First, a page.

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California Valley Oak Leaves

The round-tip, white oak leaves are carved into a 10” x 4 3/4” bowl. Some inclusions are filled with authentic turquoise connecting the leaves with Indigenous American symbolism of sky and water. Turquoise symbolism can be found in numerous cultures.

The bowl was treated with raw Tung oil which is hardening in the wood fiber and rendering a shield protecting the bowl from moisture. Next, a bees’ wax and walnut oil coating was applied. With little care, I expect this bowl to be past down with stories of family traditions and serve at many dinner tables.

Contact me by cell phone or email from the contact page for purchase.

$400.00 + tax and $17.00 shipping

 

Keep with a little oil and keep the memories for a hundred years   


“Researchers have found that wood cutting-boards are less likely to harbor bacteria than plastic…” (www.rodalenews.com/natural-disinfectant?)


Wash your wooden bowl with mild dish soap after use and wipe dry immediately and rinse with some very hot water.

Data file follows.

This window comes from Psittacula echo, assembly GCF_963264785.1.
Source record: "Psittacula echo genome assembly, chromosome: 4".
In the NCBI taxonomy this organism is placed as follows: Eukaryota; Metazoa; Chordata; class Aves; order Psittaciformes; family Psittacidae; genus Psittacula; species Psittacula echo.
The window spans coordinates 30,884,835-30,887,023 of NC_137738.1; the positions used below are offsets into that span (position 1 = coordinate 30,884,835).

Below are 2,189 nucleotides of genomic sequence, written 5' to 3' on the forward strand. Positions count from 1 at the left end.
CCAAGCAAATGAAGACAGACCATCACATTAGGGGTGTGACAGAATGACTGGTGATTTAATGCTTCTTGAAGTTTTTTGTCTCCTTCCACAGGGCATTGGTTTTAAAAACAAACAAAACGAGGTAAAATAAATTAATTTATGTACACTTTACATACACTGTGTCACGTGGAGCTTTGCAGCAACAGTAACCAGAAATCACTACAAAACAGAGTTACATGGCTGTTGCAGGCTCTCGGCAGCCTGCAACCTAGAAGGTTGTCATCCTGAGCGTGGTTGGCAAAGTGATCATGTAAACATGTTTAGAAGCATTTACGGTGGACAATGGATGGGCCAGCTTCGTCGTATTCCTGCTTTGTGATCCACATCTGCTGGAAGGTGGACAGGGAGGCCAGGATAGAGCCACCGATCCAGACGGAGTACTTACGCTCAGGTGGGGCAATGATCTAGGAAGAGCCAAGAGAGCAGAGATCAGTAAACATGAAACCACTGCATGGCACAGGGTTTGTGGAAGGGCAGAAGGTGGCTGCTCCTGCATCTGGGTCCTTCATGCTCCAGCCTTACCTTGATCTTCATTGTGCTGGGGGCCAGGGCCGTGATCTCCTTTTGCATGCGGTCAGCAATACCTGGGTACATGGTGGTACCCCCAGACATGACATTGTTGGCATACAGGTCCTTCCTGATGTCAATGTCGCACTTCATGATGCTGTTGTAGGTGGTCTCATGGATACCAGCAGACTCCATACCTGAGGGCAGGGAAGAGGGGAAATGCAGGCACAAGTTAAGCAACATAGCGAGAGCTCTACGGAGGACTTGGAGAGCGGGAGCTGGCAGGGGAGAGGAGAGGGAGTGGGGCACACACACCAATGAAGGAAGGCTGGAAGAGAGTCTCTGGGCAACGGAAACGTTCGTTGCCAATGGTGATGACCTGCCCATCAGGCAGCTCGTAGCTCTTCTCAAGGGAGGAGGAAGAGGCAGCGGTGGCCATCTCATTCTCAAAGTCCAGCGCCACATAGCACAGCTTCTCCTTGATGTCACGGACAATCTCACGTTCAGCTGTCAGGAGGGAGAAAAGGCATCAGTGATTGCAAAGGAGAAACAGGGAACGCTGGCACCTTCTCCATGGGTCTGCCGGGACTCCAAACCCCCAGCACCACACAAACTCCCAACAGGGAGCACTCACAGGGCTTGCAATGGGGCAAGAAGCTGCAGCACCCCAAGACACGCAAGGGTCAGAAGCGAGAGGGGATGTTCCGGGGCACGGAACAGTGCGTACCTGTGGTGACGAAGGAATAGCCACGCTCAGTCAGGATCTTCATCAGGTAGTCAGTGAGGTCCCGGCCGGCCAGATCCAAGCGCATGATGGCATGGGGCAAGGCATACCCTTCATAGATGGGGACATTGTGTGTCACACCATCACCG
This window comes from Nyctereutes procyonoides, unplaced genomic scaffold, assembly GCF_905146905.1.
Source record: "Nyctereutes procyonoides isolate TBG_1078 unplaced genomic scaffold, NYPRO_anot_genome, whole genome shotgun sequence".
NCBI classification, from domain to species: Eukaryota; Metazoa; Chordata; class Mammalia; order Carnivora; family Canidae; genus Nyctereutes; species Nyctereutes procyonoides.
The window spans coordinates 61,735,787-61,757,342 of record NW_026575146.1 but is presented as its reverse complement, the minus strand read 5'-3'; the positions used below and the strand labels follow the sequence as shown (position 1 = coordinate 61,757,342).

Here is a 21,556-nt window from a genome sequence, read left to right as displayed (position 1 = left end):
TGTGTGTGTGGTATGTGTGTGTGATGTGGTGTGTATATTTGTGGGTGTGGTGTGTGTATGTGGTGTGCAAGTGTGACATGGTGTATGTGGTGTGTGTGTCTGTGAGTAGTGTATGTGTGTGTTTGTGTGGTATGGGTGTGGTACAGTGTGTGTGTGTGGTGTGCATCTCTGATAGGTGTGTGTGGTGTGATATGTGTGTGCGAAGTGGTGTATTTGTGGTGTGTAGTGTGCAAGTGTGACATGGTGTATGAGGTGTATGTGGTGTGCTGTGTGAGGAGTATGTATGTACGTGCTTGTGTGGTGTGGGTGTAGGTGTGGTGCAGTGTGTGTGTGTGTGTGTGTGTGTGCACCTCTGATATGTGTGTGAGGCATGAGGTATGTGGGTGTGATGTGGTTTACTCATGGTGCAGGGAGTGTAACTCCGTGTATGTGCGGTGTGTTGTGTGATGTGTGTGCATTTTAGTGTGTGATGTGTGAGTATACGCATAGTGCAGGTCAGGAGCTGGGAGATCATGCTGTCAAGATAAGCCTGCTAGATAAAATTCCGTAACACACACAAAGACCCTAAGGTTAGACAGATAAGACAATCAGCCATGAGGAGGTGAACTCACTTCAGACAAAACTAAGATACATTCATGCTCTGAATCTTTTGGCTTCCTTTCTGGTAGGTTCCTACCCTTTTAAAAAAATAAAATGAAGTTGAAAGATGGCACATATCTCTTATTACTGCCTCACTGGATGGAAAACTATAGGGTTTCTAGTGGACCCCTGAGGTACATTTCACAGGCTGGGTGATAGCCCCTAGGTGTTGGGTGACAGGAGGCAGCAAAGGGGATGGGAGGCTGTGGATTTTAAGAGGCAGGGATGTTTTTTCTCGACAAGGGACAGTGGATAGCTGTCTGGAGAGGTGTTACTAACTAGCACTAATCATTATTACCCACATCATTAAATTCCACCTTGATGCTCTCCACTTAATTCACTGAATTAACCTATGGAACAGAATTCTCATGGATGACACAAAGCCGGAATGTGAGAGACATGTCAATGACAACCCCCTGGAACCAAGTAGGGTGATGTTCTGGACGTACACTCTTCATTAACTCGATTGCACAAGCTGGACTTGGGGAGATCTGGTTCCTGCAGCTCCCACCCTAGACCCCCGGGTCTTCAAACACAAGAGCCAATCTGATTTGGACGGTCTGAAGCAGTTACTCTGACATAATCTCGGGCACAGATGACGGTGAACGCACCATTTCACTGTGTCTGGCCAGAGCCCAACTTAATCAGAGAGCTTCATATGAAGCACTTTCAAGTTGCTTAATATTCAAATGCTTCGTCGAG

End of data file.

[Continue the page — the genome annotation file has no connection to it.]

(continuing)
Big River Folk Art woodenware is finished with heat-treated walnut oil or pure Tung oil, which will eventually dry within the gain of the wood, but you can use a light treatment of mineral oil from the drug store to keep your woodenware in good condition. (I have used olive oil without problems with rancidity for years, but rancidity is a possibility with vegetable oils.) Wiping the wooden serving bowl with white vinegar before oiling will deal with bacteria and let it set for a few minutes, if that is a concern. A heavy dose of coarse salt can be added to the oil and rubbed in to scour a surface with extraneous matter, though this is not usually necessary. And the addition of salt helps with bacteria. Or, add a small amount of hydrogen peroxide 3% (from the pharmacy) for a more effective procedure for dealing with bacteria.*


After years of use, should the odor of wine or balsamic vinegar become evident, coat the surface with baking soda and let sit a day or two. Then wipe with white vinegar and oil as usual. The white vinegar will sweeten the wood. (This treatment may also help re-condition woodenware passed down through the family over the years.)


Questions or suggestions, email me: john@bigriverfolkart.com


*(Most of this information is from my research with web sites like www.ncbi.nlm.nih.gov. I am not an expert in bacteriology, but my personal experience has made me comfortable with the above procedures. Feel free to do your own research, because you are the one that needs to feel comfortable with your personal safety.)

Big River Folk Art

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Home Traditional Bowls Lazy Susans and Cutting Boards Anniversary Wine Chests Events and Showings Contact ...about me